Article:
When Mr Blair arrives on Thursday, he will have two meetings with his Japanese counterpart, Ryutaro Hashimoto. The second one will be a joint summit with Jacques Santer, the European Commission president, because Britain holds the European presidency. The Prime Minister will launch a festival of British arts and science - UK98 - which will put Stephenson's Rocket on show outside Britain for the first time. And Mr Blair will look forward to a visit to Britain from the Japanese Emperor Akihito in May.
In diplomatic eyes the relationship between Britain and Japan could scarcely be better, but beneath the surface there is anxiety. The economies of the Far East have turned decidedly sour. Inward investment from Japan and its neighbours looks more shaky than ever, and the perennial issue of compensation for former prisoners-of-war is certain to raise its ugly head.
For Blair-watchers the visit will be intriguing, largely because of what it tells us about his view of the erstwhile Far Eastern economic "miracle" and its consequent fallout. Before the general election it was the Conservatives who used the challenge posed by the tiger economies as an ideological weapon. Only the Tories, argued John Major, could provide the flexible economy and low costs which would allow Britain to compete in the 21st century. The UK, meanwhile, attracted more than a third of Japanese direct investment.
New Labour appeared to be drawing different conclusions. On a visit to Singapore Mr Blair outlined his vision of a "stakeholding" society, in which employees were seen as having a stake in their firm's success. That sounded as if it owed something to the legendary paternalism of big Japanese employers, but the truth was that Europe was the preoccupation of party political debate on foreign policy. Mr Blair's political models were drawn from the English-speaking world: President Clinton's Democrats and Australia's Labor Party.
In fact, the Prime Minister's trip has as much to do with relations between Britain and France as Britain and Japan, and marks the latest round in a European struggle for the biggest share of the world's second largest economy. The festival of British culture will run throughout 1998, but this year sees a similarly ambitious French festival in Japan.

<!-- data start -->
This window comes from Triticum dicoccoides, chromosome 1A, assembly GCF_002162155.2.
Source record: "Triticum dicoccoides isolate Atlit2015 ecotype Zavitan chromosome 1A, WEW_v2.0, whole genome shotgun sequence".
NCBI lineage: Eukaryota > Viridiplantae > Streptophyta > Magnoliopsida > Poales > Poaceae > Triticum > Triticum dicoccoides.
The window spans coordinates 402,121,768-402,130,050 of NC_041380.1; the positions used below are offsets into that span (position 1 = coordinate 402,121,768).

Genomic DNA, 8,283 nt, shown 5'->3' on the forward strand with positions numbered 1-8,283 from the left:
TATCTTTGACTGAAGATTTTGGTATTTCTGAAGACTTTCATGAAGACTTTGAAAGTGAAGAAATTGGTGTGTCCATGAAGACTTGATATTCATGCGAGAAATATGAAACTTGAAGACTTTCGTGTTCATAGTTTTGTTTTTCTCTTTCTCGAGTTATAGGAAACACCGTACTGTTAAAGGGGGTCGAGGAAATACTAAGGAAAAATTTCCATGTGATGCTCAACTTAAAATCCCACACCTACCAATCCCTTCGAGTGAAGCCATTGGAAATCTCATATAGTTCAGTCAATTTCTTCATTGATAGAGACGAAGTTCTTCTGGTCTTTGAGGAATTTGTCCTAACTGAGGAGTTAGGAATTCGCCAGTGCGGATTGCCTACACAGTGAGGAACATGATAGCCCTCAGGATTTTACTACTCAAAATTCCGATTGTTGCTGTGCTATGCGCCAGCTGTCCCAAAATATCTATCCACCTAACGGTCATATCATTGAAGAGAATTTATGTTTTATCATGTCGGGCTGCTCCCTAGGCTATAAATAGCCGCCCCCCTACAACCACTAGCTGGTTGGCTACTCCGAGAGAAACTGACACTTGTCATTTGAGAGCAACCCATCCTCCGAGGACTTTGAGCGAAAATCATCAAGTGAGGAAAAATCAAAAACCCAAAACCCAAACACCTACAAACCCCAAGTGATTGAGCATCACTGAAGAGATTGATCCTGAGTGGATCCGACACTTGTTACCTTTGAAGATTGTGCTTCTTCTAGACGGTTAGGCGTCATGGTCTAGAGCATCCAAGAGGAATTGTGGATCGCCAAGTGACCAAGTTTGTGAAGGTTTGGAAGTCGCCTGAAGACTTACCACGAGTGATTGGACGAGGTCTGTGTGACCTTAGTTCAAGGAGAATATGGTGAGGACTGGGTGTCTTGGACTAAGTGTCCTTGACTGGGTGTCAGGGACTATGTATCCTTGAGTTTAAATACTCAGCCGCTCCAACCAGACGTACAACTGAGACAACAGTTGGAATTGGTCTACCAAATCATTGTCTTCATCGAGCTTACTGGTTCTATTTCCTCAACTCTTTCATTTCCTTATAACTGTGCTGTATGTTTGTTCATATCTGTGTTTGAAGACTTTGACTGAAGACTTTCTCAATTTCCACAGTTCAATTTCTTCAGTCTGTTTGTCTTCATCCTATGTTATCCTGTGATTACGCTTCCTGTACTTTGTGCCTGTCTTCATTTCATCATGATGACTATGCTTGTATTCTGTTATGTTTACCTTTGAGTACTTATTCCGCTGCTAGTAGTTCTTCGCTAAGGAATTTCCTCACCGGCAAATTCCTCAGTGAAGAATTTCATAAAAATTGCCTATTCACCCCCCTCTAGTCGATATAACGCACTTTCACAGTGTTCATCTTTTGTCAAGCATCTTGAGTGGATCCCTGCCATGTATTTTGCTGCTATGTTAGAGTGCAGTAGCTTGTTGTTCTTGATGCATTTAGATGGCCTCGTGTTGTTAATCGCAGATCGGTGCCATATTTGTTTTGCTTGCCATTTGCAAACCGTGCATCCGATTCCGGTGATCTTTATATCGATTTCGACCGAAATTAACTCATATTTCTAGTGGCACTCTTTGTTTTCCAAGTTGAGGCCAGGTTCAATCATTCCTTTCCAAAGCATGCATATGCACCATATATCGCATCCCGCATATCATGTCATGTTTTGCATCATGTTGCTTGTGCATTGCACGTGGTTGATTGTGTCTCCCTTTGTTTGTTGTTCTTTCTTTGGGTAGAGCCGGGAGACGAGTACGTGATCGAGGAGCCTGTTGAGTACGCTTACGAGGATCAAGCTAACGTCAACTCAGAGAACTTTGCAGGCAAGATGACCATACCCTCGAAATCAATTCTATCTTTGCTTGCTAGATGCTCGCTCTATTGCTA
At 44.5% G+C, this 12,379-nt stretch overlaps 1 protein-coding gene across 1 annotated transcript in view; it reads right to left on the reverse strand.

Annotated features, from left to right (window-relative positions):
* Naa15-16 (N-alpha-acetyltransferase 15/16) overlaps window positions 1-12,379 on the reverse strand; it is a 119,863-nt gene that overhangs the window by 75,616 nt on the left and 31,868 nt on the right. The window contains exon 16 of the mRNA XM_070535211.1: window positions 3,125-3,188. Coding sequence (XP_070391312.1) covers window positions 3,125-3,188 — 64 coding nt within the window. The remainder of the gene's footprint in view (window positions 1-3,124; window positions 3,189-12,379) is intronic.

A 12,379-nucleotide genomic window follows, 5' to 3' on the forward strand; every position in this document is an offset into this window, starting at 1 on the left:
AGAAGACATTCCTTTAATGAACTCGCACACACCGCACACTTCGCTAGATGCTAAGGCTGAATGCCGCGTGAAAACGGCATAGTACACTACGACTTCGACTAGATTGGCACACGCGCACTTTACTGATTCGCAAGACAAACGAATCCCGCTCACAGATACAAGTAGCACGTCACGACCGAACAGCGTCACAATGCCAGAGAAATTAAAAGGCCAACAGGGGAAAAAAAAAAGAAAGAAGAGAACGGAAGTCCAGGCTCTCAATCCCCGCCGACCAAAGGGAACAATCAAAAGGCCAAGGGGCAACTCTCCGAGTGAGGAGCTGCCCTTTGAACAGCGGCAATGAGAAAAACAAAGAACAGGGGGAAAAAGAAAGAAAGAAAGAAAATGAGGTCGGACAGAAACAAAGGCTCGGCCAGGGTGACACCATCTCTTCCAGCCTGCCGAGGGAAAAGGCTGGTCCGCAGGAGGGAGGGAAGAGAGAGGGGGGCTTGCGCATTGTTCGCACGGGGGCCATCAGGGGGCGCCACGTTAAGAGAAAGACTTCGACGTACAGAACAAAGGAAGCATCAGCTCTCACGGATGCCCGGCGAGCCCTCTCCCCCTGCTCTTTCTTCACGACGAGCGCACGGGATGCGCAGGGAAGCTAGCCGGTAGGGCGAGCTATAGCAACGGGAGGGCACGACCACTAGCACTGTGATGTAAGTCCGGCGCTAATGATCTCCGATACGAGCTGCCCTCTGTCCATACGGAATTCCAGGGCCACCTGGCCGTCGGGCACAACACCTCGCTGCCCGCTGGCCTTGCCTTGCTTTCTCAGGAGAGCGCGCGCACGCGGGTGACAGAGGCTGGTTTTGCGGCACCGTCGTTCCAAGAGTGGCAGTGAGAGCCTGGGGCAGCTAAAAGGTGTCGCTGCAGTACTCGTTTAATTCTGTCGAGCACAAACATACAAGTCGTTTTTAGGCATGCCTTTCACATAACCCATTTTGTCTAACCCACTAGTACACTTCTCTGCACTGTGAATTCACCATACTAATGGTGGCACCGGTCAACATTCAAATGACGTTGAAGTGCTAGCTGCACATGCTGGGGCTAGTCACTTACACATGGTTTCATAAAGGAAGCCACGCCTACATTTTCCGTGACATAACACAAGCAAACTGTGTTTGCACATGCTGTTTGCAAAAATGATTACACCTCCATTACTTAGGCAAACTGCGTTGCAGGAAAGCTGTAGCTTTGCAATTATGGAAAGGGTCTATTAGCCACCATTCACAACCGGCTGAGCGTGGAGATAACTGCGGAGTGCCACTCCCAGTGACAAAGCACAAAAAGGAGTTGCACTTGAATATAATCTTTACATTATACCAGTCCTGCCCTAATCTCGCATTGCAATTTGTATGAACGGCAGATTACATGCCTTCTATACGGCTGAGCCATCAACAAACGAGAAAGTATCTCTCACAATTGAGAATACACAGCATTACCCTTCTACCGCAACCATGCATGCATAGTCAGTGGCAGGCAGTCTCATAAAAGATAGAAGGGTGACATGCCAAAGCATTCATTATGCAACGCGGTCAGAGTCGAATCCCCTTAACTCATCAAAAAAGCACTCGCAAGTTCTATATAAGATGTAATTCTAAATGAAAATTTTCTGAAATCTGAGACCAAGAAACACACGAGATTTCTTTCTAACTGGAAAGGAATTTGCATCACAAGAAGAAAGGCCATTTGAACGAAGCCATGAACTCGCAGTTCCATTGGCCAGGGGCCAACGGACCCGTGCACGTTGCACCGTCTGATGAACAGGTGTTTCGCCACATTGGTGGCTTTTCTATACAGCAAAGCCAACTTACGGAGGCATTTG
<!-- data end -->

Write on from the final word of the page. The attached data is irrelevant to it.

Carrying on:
Two factors are threatening Britain's supremacy as Japan's gateway to Europe. In heavy industries like car manufacture, the country is close to being saturated with investment. As a launch pad for European manufacturing, Britain has served well. But Nissan and Toyota are looking to central and eastern Europe, where Korean rivals have established a bridgehead.
The other, more serious obstacle is EMU, and Britain's failure to take part in its launch. The complexities of EU politics are not of much interest in Japan, except with regard to EMU, which has the potential to simplify the art of European business. Big Japanese manufacturers construct their factories to service a continent, not a country.
A plant in post-EMU France will be able to sell euro-priced vehicles in Berlin and Milan as easily as Paris. Cars or parts built in Britain will be vulnerable to exchange rate changes. Britain retains its advantages - during his visit Mr Blair is expected to announce a pounds 240m investment by Toyota in its Deeside plant in north Wales. But, as Toyota's president, Hiroshi Okuda, hinted, self-exclusion from EMU is a competitive disadvantage.
The unease of companies like Toyota was presented by Labour as evidence of the failure of Tory policy. But now Mr Blair is having to sell his own lukewarm policy towards the euro. As one source put it: "What is crucial to Japan is full access to the European market, so they do watch Britain's policy with interest." Mr Blair will stress that his Government has left the door open to joining monetary union after the next election while highlighting the flexibility of the British labour market.
- More about:
- Automotive Equipment (car Industry)
- Festive Events (including Carnivals)